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Latin: A Linguistic Introduction

By Renato Oniga and Norma Shifano

Applies the principles of contemporary linguistics to the study of Latin and provides clear explanations of grammatical rules alongside diagrams to illustrate complex structures.


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The Ancient Language, and the Dialect of Cornwall, with an Enlarged Glossary of Cornish Provincial Words

By Frederick W.P. Jago

Containing around 3,700 dialect words from both Cornish and English,, this glossary was published in 1882 by Frederick W. P. Jago (1817–92) in an effort to describe and preserve the dialect as it too declined and it is an invaluable record of a disappearing dialect and way of life.


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Linguistic Bibliography for the Year 2013

The Linguistic Bibliography is by far the most comprehensive bibliographic reference work in the field. This volume contains up-to-date and extensive indexes of names, languages, and subjects.


Academic Paper


Title: Clitic placement in L2 French: evidence from sentence matching
Author: Nigel G. Duffield
Email: click here to access email
Homepage: http://www.shef.ac.uk/english/staff/profiles/nigelduffield.html
Institution: University of Sheffield
Author: Lydia White
Institution: McGill University
Author: Joyce Bruhn De Garavito
Institution: University of Western Ontario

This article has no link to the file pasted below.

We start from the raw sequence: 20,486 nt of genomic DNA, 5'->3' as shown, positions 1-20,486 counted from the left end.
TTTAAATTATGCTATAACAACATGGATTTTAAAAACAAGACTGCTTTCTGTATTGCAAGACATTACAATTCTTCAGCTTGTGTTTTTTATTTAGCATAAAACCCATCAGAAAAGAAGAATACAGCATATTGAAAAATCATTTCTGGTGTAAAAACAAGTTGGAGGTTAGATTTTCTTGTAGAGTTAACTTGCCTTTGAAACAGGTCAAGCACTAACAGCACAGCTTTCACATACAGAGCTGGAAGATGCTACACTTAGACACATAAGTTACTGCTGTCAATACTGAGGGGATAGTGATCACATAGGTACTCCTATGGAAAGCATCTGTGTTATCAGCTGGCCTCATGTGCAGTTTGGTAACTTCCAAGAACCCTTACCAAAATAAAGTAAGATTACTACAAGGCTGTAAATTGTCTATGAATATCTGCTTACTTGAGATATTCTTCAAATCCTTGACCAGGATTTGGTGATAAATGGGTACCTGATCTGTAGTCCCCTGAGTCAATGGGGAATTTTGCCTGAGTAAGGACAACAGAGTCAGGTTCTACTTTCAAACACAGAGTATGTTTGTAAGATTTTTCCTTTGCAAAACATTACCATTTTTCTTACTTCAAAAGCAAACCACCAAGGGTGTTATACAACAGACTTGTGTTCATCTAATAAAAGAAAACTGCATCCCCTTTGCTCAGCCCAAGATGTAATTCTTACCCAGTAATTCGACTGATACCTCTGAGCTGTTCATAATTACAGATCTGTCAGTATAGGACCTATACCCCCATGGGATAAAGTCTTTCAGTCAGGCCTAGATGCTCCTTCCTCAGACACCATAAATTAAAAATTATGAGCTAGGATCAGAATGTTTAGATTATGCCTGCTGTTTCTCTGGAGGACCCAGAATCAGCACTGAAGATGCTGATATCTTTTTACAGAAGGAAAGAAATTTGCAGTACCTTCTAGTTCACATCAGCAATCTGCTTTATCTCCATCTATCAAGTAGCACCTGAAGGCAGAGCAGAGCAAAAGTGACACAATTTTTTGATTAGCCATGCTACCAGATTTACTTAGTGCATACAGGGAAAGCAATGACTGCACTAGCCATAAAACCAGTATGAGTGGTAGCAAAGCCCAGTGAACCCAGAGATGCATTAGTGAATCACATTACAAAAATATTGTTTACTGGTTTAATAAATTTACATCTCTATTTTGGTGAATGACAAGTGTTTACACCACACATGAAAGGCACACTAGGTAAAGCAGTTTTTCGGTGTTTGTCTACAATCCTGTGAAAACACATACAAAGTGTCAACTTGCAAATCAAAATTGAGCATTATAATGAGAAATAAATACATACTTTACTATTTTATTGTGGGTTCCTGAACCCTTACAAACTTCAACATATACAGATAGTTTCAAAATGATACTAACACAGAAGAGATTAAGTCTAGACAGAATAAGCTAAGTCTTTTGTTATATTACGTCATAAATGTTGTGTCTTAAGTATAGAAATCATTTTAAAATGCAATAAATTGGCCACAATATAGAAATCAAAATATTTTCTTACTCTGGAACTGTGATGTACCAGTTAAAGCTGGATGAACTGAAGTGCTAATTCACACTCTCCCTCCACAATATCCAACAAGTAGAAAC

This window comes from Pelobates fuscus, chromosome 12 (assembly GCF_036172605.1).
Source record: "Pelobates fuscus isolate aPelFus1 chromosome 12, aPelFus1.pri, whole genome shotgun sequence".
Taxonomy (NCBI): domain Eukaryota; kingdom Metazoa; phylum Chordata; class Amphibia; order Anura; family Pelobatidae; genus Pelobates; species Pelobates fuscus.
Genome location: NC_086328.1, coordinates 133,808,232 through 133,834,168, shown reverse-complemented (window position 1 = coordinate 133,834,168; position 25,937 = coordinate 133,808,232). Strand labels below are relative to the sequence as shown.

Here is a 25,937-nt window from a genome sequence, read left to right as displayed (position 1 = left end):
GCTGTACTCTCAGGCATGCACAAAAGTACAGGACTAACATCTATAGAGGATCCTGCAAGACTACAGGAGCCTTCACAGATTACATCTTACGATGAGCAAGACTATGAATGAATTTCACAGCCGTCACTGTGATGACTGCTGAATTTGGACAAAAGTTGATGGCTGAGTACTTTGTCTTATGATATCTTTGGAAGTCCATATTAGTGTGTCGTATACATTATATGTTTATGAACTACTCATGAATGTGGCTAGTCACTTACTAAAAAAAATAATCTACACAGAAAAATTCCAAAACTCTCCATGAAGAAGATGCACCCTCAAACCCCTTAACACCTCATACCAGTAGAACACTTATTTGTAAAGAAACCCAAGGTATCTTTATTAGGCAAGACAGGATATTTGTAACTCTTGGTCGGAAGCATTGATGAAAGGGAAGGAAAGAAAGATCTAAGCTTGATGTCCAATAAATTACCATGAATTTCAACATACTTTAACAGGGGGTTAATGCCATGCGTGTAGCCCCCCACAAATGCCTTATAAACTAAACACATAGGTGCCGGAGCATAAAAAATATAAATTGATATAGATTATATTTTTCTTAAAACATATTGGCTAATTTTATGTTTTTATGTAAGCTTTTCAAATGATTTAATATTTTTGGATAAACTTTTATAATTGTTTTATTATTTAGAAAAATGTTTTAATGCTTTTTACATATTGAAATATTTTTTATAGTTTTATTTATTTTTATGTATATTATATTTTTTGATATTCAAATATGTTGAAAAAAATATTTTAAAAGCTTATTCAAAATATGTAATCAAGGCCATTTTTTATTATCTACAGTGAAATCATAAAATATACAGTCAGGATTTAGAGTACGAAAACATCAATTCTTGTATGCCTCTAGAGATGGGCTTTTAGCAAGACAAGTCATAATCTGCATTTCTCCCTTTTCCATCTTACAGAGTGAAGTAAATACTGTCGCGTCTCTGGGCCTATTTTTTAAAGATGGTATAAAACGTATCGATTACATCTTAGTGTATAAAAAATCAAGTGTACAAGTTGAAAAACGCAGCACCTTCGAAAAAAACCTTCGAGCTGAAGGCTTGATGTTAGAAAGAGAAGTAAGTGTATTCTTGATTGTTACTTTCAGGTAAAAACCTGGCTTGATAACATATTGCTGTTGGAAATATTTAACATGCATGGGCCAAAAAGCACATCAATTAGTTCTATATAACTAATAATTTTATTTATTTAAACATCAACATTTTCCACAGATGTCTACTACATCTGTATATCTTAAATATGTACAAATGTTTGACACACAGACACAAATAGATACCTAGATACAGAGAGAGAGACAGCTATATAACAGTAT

Author: Silvina A Montrul
Email: click here to access email
Homepage: http://www.linguistics.illinois.edu/people/montrul
Institution: University of Illinois at Urbana-Champaign
Author: Philippe Provost
Institution: Université Laval
Linguistic Field: Language Acquisition
Subject Language: French
Abstract: In this paper, we argue in favour of the NO IMPAIRMENT HYPOTHESIS, whereby L2 functional categories, features and feature values are attainable, and against the NO PARAMETER RESETTING HYPOTHESIS, according to which L2 learners are restricted to L1 categories and features, as well as against the LOCAL IMPAIRMENT HYPOTHESIS, which claims that the interlanguage grammar is characterized by inert feature values. An online experiment was conducted, investigating adult learners' knowledge of properties relating to clitic projections. Advanced learners of French (L1s English and Spanish), together with a native speaker control group, were tested on a variety of constructions involving clitics by means of the SENTENCE MATCHING procedure (Freedman and Forster 1985). L2 learners distinguished in their response times between certain kinds of grammatical and ungrammatical clitic placement, as did the native-speaker controls, suggesting the attainability of L2 properties distinct from the L1.

CUP at LINGUIST

This article appears in Journal of Linguistics Vol. 38, Issue 3, which you can read on Cambridge's site .



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